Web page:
Church and Censorship in Eighteenth-Century Italy
Governing Reading in the Age of Enlightenment
Dealing with the issue of ecclesiastical censorship and control over reading and readers, this study challenges the traditional view that during the eighteenth century the Catholic Church in Italy underwent an inexorable decline. It reconstructs the strategies used by the ecclesiastical leadership to regulate the press and culture during a century characterized by important changes, from the spread of the Enlightenment to the creation of a state censorship apparatus. Based on the archival records of the Roman Inquisition and the Congregation of the Index of Forbidden Books preserved in the Vatican, it provides a comprehensive analysis of the Catholic Church’s endeavour to keep literature and reading in check by means of censorship and the promotion of a "good" press.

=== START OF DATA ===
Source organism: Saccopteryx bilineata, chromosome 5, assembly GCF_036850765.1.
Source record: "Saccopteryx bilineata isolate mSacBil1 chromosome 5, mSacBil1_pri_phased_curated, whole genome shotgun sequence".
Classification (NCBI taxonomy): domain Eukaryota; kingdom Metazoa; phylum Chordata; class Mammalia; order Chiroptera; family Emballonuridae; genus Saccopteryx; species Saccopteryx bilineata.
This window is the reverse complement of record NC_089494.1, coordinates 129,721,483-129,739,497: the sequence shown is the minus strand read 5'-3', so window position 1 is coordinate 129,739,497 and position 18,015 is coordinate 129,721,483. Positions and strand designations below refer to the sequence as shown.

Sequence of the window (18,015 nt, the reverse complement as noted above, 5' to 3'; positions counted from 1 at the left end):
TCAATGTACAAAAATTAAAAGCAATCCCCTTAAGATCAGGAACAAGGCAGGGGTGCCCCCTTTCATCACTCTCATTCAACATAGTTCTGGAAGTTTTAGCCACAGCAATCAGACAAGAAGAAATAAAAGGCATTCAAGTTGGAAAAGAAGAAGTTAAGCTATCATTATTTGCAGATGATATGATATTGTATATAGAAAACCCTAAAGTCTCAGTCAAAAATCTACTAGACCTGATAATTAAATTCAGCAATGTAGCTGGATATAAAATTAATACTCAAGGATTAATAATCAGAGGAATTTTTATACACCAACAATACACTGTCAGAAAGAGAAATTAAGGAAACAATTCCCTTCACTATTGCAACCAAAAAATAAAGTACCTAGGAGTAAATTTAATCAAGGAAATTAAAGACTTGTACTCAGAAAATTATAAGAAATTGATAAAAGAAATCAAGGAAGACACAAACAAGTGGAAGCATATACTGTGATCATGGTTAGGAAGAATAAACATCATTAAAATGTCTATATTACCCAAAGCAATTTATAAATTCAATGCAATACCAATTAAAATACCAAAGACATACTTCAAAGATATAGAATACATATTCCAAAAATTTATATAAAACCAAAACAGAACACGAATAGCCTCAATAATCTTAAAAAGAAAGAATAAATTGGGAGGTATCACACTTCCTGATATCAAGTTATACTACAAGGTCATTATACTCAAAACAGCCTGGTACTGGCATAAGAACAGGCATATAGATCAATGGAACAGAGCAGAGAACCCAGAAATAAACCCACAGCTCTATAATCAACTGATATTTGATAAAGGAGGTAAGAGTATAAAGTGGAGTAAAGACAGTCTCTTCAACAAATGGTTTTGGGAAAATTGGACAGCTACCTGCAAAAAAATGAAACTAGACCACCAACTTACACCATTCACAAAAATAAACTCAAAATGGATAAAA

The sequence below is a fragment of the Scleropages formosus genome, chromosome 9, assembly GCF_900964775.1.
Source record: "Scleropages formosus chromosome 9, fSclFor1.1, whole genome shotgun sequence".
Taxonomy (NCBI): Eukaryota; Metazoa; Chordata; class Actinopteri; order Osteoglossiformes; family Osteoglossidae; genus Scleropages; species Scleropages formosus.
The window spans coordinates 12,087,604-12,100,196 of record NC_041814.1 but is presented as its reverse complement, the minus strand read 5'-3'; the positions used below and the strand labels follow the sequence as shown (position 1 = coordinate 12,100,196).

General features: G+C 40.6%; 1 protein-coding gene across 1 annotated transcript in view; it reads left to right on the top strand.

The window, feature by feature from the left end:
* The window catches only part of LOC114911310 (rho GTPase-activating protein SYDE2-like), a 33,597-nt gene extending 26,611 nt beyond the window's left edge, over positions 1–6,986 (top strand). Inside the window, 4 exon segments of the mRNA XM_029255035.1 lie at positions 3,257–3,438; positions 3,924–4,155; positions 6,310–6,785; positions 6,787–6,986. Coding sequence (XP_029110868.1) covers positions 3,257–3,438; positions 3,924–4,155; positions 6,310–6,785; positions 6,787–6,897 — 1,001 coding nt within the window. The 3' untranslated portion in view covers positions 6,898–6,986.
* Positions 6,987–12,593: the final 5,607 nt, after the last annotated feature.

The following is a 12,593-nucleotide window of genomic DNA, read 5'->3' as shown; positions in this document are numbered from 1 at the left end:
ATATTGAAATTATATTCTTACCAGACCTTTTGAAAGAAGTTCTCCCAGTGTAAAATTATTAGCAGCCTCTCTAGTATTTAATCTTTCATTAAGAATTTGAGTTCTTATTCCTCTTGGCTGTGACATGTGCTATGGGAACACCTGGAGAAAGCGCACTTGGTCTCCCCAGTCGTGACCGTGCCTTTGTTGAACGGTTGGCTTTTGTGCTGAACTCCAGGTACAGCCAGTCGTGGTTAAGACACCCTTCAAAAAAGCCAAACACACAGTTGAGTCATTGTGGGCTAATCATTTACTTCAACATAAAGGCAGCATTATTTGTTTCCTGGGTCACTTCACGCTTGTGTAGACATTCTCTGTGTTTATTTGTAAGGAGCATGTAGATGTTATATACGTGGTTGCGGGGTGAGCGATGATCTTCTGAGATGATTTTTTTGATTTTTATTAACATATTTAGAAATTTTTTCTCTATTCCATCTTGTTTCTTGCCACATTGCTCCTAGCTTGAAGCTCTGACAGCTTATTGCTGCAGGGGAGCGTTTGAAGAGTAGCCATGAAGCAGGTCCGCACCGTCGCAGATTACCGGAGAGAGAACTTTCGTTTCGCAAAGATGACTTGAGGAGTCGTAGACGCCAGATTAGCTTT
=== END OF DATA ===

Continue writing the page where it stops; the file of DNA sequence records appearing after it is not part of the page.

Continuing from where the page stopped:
The crisis of the Inquisition system did not imply a general diminution of the Church’s involvement in controlling the press. Rather than being effective instruments of repression, the Inquisition and the Index combined to create an ideological apparatus to resist new ideas and to direct public opinion. This was a network mainly inspired by Counter-Enlightenment principles which would go on to influence the Church’s action well beyond the eighteenth century.
This book is an English translation of Il governo della lettura: Chiesa e libri nell’Italia del Settecento (Bologna: Il Mulino, 2007).
Table of Contents
1. From the Spoken to the Written Word
2. The World of the Index
3. Hunting for Books
4. In Pursuit of Public Opinion
Patrizia Delpiano is professor of Early Modern History at the University of Turin, Italy.